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Executive Director Greg Koos to retire after 39 years of leadership, preservation, vision

Greg Koos began his career with the Museum in 1977. He plans to retire in March next year.

As the McLean County Museum of History prepares for major exhibit and technology changes that usher in a new era of teaching and promoting local history, the man who -- working with his mentor Barbara Dunbar -- transformed the McLean County Historical Society’s operations into a nationally accredited museum has announced his plans to retire.

Executive Director Greg Koos, 66, will finish his 39-year career with the Museum on March 31, 2016, well on the way to completing a three-year capital campaign that is expected to raise more than $3 million for Museum improvements.

Koos said, “Preparing the Museum for its 21st century transformation is now complete. It is time for the next generation to set new directions. The Museum staff and board are prepared and excited about the future. There could be no better time to turn over the reins.”

Koos has been with the Museum through four decades and two locations, starting as a part-time employee. He was hired full-time as archivist and site manager (1977-1987) at the Historical Society’s former home inside the McBarnes Memorial Building in Bloomington. In this role, he oversaw three major historic site development projects including the award-winning Miller/Davis Building (1844) which sits at the corner of Main and Front streets. By 1987 Koos was prepared to take over as executive director following Barbara Dunbar and he led the transition and move into the Museum’s current home inside the 1903 McLean County Courthouse. That re-utilization project was honored by the American Association for State and Local History in 1993. Koos also curated multiple exhibits on local history and, working with Jack Moody of the County of McLean, oversaw the restoration of the courthouse dome which won the Landmarks Illinois Richard H. Dreihaus Award in 2005.

Greg Koos 1989, presenting plans for the "new" location.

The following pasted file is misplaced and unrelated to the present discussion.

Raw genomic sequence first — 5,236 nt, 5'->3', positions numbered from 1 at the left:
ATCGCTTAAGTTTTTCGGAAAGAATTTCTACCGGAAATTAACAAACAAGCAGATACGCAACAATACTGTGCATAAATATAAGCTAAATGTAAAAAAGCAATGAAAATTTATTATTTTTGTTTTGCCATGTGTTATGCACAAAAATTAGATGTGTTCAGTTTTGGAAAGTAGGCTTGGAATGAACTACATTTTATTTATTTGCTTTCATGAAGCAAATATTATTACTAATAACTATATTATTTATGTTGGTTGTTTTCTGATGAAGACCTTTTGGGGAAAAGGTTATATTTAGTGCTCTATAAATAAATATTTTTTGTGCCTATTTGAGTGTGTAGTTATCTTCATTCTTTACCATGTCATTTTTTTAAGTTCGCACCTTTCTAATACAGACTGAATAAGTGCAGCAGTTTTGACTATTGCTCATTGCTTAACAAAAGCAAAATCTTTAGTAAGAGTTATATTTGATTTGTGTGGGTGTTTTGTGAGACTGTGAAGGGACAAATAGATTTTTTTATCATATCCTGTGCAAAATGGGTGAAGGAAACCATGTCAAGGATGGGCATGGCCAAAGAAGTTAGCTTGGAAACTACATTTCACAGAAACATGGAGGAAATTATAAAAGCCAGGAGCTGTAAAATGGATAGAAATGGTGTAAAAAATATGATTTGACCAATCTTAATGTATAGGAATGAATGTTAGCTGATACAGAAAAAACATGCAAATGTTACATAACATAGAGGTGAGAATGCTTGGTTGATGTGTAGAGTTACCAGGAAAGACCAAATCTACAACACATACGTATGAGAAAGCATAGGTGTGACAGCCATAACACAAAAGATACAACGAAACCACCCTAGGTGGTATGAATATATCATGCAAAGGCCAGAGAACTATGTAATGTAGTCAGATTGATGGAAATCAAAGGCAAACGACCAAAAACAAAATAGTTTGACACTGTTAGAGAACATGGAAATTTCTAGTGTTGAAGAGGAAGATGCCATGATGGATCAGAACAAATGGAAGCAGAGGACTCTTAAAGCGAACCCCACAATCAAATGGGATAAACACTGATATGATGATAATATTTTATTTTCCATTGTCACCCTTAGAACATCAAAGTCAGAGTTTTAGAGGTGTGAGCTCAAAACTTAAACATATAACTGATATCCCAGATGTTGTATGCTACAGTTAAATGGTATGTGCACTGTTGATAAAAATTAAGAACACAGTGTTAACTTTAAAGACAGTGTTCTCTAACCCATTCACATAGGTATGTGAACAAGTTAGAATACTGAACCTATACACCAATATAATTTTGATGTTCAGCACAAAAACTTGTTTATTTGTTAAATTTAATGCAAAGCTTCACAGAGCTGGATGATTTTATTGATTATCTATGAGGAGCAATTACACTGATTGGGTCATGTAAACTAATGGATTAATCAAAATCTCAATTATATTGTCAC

”I’m not finished with history,” Koos noted. “I will be writing a general history of McLean County. I intend on using our great collections which have been developed to tell the story of this place which continues to fascinate me.”

During Koos’s tenure the Museum’s capacity for developing new exhibits and delivering educational programs and events has nearly tripled. Board President Carolyn Yockey added, “Greg has devoted much time and effort to the Museum over his 39 years and we truly appreciate that. He is a walking encyclopedia of McLean County history; we are thrilled that he is writing a book to preserve what he knows.”

Whisman takes the reins April 1

The Museum’s Board of Trustees voted Wednesday, Nov. 18 to promote Director of Development Beth Whisman to the executive director position. She will begin her new duties April 1, 2016.

“It has been delightful to work with Beth these past 2 ½ years; we look forward to her great leadership in the Museum and throughout the community,” Yockey said.

Whisman has been with the Museum since April of 2013 when she was hired to help implement the Museum’s Extending Excellence capital campaign and improve membership outreach and fundraising strategies. Before that time, she was a national award-winning news director and show host for WJBC in Bloomington.

“I knew I was taking on a major challenge when I left broadcasting for a job in the museum field. What I couldn’t know at the time was that I’d come to love this place and our amazing staff, volunteers, and donors,” Whisman said. “We have a clear strategy for the future thanks to Greg’s vision and leadership, and I’m humbled to be entrusted with such an important legacy.”

Koos plans to work side-by-side with Whisman during the transition, and he will remain as a consultant through September of 2016. The Museum and trustees plan to hold a celebration in Koos’s honor in 2016. Details will be announced at a later date.

Beth Whisman

Beth Whisman

Executive Director

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